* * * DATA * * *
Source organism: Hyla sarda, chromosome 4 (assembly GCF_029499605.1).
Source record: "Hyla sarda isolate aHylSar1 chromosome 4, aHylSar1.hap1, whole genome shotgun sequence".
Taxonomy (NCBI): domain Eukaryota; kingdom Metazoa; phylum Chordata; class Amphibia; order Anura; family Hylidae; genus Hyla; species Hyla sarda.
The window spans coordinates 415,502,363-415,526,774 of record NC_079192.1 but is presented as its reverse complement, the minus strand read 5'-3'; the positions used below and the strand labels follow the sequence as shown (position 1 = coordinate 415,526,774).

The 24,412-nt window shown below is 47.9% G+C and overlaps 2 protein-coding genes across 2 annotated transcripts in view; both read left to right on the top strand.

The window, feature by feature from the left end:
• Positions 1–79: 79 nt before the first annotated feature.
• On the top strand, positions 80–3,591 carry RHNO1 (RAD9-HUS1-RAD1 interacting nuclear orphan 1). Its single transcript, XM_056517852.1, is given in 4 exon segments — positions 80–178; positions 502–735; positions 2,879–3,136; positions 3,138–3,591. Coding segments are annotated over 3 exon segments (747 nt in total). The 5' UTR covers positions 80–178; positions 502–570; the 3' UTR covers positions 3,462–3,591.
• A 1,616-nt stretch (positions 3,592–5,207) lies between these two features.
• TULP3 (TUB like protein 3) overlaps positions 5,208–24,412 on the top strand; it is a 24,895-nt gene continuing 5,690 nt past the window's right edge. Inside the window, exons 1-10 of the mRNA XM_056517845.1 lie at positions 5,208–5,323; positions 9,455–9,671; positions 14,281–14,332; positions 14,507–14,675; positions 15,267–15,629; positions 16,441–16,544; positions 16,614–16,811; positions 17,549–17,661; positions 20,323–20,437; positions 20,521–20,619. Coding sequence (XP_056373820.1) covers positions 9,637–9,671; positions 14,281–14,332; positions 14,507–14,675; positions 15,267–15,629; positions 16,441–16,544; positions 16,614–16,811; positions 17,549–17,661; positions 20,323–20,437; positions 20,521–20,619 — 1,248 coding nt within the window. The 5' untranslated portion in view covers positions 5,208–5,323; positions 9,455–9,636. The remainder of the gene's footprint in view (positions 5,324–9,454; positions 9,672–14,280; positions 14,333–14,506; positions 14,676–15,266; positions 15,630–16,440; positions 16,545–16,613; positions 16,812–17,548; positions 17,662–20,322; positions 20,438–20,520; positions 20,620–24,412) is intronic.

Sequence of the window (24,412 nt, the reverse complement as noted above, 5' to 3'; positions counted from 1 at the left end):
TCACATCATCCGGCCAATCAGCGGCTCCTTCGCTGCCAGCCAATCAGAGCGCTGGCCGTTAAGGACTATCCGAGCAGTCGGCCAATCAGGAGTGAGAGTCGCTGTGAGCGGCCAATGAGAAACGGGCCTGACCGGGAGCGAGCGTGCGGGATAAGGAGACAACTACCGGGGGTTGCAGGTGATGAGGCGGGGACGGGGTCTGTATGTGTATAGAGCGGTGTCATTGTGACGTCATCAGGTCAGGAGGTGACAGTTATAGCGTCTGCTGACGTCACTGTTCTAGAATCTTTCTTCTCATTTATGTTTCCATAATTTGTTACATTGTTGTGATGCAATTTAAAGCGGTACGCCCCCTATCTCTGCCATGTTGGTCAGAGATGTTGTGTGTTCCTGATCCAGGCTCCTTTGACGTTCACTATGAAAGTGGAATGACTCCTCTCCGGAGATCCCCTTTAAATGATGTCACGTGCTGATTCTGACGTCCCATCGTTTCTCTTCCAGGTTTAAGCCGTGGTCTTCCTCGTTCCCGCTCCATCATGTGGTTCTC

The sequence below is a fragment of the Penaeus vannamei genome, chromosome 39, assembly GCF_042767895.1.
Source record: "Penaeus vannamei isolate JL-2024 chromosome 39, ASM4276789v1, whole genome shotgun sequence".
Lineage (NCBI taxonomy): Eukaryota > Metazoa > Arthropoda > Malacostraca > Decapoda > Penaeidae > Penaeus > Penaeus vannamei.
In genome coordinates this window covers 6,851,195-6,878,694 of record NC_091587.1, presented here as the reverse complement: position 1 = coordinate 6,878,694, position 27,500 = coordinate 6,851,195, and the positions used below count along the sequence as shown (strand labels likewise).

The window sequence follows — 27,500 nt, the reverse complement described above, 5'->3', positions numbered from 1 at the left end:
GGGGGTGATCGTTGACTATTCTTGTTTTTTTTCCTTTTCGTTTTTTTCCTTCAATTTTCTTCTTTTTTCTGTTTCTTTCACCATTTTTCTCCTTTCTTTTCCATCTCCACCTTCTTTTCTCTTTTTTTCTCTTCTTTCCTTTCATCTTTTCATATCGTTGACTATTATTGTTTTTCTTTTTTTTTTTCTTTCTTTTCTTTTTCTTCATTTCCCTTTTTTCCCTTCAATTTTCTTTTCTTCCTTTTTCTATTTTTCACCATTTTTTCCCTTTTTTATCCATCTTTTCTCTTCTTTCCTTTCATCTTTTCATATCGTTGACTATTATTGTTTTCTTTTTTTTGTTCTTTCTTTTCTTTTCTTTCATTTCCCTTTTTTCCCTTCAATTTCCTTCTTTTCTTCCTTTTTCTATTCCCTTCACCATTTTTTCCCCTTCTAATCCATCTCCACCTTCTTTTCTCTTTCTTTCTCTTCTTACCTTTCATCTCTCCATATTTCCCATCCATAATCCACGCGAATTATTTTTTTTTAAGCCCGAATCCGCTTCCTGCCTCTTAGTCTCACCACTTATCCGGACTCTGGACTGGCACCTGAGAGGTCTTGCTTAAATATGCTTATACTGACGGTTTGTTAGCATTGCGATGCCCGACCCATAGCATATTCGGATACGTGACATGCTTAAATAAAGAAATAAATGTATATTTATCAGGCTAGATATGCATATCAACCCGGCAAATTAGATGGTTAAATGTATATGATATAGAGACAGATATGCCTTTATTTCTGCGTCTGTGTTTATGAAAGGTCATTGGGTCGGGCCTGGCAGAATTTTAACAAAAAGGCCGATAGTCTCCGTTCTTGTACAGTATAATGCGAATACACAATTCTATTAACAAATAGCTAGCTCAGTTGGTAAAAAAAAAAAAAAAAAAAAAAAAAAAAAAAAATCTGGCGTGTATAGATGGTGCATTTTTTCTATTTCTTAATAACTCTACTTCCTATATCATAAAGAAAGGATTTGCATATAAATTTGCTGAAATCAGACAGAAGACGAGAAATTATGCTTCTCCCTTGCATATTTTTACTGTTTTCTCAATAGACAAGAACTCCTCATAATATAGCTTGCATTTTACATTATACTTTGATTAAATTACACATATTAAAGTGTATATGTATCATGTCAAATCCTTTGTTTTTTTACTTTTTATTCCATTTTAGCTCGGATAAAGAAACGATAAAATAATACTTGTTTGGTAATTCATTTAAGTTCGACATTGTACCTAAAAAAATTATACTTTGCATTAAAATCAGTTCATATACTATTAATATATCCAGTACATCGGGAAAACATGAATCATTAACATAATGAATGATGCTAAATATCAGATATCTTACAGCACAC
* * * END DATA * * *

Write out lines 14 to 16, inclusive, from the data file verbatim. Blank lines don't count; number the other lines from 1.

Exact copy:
Source record: "Penaeus vannamei isolate JL-2024 chromosome 39, ASM4276789v1, whole genome shotgun sequence".
Lineage (NCBI taxonomy): Eukaryota > Metazoa > Arthropoda > Malacostraca > Decapoda > Penaeidae > Penaeus > Penaeus vannamei.
In genome coordinates this window covers 6,851,195-6,878,694 of record NC_091587.1, presented here as the reverse complement: position 1 = coordinate 6,878,694, position 27,500 = coordinate 6,851,195, and the positions used below count along the sequence as shown (strand labels likewise).